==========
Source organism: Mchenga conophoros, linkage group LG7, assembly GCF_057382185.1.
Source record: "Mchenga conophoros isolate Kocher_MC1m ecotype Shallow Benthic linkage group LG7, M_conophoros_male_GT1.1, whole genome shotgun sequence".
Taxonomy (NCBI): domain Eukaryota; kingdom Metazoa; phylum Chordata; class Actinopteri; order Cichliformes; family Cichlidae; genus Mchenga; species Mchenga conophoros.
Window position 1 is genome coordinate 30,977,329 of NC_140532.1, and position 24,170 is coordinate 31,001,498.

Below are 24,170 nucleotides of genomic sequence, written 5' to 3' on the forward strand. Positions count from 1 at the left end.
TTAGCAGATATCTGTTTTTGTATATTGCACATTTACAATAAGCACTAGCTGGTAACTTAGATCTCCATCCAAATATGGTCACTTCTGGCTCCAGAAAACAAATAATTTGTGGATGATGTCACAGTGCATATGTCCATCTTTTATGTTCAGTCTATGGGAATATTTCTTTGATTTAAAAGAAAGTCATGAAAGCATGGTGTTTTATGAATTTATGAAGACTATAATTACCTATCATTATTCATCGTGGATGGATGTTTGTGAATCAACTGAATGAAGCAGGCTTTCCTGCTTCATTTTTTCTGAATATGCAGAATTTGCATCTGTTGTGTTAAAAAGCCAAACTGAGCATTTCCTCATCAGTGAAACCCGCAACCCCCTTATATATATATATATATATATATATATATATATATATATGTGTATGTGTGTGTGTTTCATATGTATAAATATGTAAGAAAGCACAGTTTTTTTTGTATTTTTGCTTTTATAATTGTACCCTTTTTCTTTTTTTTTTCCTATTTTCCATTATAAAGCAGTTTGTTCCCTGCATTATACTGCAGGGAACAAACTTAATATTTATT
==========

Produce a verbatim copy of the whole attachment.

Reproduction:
Source organism: Mchenga conophoros, linkage group LG7, assembly GCF_057382185.1.
Source record: "Mchenga conophoros isolate Kocher_MC1m ecotype Shallow Benthic linkage group LG7, M_conophoros_male_GT1.1, whole genome shotgun sequence".
Taxonomy (NCBI): domain Eukaryota; kingdom Metazoa; phylum Chordata; class Actinopteri; order Cichliformes; family Cichlidae; genus Mchenga; species Mchenga conophoros.
Window position 1 is genome coordinate 30,977,329 of NC_140532.1, and position 24,170 is coordinate 31,001,498.

Below are 24,170 nucleotides of genomic sequence, written 5' to 3' on the forward strand. Positions count from 1 at the left end.
TTAGCAGATATCTGTTTTTGTATATTGCACATTTACAATAAGCACTAGCTGGTAACTTAGATCTCCATCCAAATATGGTCACTTCTGGCTCCAGAAAACAAATAATTTGTGGATGATGTCACAGTGCATATGTCCATCTTTTATGTTCAGTCTATGGGAATATTTCTTTGATTTAAAAGAAAGTCATGAAAGCATGGTGTTTTATGAATTTATGAAGACTATAATTACCTATCATTATTCATCGTGGATGGATGTTTGTGAATCAACTGAATGAAGCAGGCTTTCCTGCTTCATTTTTTCTGAATATGCAGAATTTGCATCTGTTGTGTTAAAAAGCCAAACTGAGCATTTCCTCATCAGTGAAACCCGCAACCCCCTTATATATATATATATATATATATATATATATATATATATGTGTATGTGTGTGTGTTTCATATGTATAAATATGTAAGAAAGCACAGTTTTTTTTGTATTTTTGCTTTTATAATTGTACCCTTTTTCTTTTTTTTTTCCTATTTTCCATTATAAAGCAGTTTGTTCCCTGCATTATACTGCAGGGAACAAACTTAATATTTATT